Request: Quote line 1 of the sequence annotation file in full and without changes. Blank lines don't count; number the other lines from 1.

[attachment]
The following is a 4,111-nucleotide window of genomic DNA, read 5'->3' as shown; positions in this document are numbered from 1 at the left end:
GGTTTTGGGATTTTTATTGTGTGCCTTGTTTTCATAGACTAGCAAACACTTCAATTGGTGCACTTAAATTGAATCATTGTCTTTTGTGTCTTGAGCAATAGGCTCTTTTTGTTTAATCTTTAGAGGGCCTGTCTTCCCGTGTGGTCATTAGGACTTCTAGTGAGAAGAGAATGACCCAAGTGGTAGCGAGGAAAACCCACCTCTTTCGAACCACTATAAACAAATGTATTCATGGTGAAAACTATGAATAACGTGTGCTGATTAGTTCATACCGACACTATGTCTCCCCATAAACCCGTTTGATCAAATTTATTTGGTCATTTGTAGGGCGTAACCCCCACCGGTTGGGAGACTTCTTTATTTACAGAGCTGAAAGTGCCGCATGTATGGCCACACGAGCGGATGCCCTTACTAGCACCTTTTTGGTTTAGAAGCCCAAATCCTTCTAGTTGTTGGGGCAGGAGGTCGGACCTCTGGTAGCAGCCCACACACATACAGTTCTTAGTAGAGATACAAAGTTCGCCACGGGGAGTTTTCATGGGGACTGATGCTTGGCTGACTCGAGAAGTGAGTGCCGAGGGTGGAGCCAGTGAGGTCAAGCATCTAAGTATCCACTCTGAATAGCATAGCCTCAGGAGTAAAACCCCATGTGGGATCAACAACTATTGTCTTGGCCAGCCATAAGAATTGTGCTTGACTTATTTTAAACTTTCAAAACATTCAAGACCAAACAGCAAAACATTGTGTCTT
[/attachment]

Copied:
The following is a 4,111-nucleotide window of genomic DNA, read 5'->3' as shown; positions in this document are numbered from 1 at the left end: